“Don’t worry about it,” he said when he was done. “It’s what I do.”

Conventional Wisdom: My Car, My Self

The pursuit of personal identity through automobile affiliation is not new, but coursing through the circles of New Car Hell at the L.A. Auto Show this weekend, I find its ultimate expression — and maybe an entire philosophy of life — in a pamphlet, for the rectangular little Austin Mini Cooper, called “The Book of Motoring.”

“Let’s burn the maps! Let’s get lost! Let’s turn right when we should go left! Let’s forget everything we know about driving!” This car seems just a step away from offering apartment listings in Silver Lake and a gift certificate to the Soap Plant. And, perhaps in an attempt to sell cars to the confused, the marginally depressed and the slovenly, the pamphlet advises, “Don’t freak out if your mini gets a nick or a ding. Just think of them as scars. And as most people will tell you, scars are sexy!” What better way to get those sexy scars than to forget everything you know about driving?

I’d kind of like to buy a new car, but trying to figure out the differences between the various models sends my eyes spinning in opposite directions. I thought a trip to the L.A. Auto Show would help. My friend and near rock god Andy Prieboy agrees to play Virgil to my Dante.

“Mud men and mints spells Toyota,” Andy says suddenly. We have just been handed a box of Toyota mints, an obvious seduction ploy for the muddy-boy contingent, who must be the target consumer group for Toyota’s Rugged Sport Coupe, a car so angry and muscular it looks like a fist with the face of a grouper. “Boys will be boys,” says the commercial playing nearby. The screen shows little boys playing in mud and then transforming before your eyes into hard-living mud-covered men. Here at last is a car for guys for whom there is no such thing as too much mud. Not me.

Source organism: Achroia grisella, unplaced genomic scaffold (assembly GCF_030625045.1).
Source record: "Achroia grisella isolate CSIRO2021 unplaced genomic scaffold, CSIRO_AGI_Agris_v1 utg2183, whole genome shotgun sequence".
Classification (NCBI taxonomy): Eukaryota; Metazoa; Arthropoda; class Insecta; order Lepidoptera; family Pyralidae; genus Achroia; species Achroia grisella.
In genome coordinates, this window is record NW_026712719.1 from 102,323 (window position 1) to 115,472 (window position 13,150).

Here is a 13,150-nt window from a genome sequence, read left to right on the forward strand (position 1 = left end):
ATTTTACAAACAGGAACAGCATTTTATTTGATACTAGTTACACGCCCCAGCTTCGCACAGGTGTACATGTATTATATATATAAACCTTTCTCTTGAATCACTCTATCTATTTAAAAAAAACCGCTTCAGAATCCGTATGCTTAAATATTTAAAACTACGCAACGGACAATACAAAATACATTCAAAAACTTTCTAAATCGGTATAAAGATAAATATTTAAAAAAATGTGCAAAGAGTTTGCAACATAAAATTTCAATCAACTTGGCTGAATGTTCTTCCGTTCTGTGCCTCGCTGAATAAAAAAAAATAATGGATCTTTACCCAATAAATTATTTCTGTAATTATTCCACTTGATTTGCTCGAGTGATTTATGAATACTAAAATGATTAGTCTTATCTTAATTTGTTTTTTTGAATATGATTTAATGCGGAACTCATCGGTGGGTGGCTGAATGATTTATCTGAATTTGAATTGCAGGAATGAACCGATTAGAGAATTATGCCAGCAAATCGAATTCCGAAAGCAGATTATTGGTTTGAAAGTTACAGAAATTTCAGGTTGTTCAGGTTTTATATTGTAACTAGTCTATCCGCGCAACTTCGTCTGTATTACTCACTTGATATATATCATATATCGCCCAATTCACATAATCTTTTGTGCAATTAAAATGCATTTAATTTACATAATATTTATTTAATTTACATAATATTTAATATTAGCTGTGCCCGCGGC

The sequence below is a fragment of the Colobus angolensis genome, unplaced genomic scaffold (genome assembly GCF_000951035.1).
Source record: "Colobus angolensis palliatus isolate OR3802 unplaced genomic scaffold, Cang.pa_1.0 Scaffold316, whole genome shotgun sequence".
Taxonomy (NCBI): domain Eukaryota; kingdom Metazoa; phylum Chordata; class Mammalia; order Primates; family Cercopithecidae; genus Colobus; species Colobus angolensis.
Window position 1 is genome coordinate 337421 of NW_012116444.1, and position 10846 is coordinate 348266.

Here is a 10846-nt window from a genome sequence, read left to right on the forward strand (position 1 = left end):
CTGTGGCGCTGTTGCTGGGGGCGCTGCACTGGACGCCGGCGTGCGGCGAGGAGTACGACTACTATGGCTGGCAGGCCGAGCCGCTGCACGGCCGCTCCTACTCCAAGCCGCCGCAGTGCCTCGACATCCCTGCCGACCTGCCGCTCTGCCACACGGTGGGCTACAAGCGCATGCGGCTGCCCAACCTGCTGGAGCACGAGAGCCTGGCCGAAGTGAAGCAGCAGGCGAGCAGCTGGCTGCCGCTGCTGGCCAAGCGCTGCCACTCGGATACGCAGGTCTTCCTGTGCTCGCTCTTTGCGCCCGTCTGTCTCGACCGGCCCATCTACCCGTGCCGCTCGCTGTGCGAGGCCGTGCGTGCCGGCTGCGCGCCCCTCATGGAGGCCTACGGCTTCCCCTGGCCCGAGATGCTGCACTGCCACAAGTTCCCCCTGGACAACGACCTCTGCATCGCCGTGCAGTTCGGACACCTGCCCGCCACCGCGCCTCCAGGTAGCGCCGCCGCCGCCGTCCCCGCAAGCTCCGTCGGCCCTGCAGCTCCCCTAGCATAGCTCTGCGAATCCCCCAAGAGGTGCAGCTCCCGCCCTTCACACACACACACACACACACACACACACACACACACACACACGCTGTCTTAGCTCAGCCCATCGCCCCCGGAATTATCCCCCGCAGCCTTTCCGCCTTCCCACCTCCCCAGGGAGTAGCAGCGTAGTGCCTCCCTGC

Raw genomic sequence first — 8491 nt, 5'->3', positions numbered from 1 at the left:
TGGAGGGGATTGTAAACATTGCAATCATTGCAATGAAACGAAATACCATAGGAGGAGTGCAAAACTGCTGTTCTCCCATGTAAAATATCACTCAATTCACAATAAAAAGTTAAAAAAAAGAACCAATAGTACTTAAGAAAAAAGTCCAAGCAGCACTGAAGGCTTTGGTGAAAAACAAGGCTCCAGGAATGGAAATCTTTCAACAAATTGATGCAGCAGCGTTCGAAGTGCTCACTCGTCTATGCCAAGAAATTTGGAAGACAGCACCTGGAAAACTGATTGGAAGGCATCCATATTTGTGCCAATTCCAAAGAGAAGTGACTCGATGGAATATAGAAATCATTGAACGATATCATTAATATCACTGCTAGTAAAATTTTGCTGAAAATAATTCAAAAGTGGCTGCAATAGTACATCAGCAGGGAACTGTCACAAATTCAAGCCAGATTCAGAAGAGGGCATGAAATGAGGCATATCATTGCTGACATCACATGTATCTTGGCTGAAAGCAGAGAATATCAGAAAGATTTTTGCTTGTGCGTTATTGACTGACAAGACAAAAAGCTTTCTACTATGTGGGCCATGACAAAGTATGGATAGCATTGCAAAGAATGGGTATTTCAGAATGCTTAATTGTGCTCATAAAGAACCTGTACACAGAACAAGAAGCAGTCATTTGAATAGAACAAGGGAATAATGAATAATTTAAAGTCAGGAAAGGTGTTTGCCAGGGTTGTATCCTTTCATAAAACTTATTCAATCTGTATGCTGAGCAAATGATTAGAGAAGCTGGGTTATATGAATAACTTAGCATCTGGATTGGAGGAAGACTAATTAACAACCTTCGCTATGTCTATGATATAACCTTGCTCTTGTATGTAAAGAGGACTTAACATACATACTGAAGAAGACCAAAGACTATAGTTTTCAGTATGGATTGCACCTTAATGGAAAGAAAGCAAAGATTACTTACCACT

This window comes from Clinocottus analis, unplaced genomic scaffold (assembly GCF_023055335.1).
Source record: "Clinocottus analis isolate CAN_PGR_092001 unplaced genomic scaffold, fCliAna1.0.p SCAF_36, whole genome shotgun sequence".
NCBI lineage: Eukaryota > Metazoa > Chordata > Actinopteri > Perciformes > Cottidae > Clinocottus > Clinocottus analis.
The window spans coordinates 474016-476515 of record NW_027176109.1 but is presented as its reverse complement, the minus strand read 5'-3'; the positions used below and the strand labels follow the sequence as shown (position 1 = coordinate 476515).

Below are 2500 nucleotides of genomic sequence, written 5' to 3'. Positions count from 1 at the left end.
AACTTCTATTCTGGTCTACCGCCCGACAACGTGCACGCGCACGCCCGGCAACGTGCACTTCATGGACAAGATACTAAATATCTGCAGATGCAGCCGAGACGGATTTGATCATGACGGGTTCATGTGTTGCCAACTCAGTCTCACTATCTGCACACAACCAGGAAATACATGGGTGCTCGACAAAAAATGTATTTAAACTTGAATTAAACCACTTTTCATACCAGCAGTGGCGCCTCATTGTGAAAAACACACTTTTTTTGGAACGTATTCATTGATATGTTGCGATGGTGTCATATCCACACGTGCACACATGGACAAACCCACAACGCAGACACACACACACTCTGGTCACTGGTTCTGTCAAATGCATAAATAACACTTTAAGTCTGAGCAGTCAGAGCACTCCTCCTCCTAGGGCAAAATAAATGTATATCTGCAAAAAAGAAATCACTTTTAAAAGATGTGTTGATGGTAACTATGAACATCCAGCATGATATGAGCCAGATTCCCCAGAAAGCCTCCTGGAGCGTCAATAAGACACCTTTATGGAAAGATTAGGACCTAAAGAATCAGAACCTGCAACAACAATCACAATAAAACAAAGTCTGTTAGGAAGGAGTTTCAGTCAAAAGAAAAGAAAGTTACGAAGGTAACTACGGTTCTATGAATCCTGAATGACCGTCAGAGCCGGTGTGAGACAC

“Welcome to Humshwitz,” Andy says as we walk up to a section of the L.A. Convention Center that looks as if it’s been transformed into a POW camp. Inside a chainlink fence posted with a sign that reads, “Danger. 500,000 volts,” and beside a faux control or gun tower, the brand-new Hummer rises and falls on a hydraulic lift. “Unique. Authentic. True. Daring. Powerful. Reliable,” reads the sales copy.

“What is this place supposed to be?” I ask one of the Hummer women. “Um, I think it’s kind of a futuristic brewing pot,” she says. “Too bad the smoke isn’t working right now.” At least it’s Unique. Daring.

Meanwhile, the “Wake up and drive” slogan at the Mitsubishi display doesn’t exactly inspire confidence either. And I’m not sure I buy into the rescue theme that seems so central now to the marketing of luxury cars. Consider the filmed dramatization of the successful businessman who, upon driving his car into a field, hears a voice in his dashboard asking, “Mr. Jones, are you all right? We’ve been notified that your air bag has been deployed.” I think I’ll just avoid driving my non-luxury car into random fields.

Maybe, I decide for a few brief moments, I’m part of the heretofore unacknowledged Nihilist/Anarchist market that Pontiac seems to be reaching for with its commercial for a minivan called Vibe. The words “Free spirit! Punked out! Cyber-freak! Punk rock! Rock star!” fly about as we consider a group of mussy-haired, 20-something, semi-waster kids loading arty accessories that prove they are painters, musicians and dancers into the back of the van for a day of good-natured if occasionally rage-driven creative posturing. Darby Crash wouldn’t have wanted a new car that pandered to punks, even if he had the extra cash, but Pontiac is pretty sure that kind of silly, grouchy attitude is behind us now.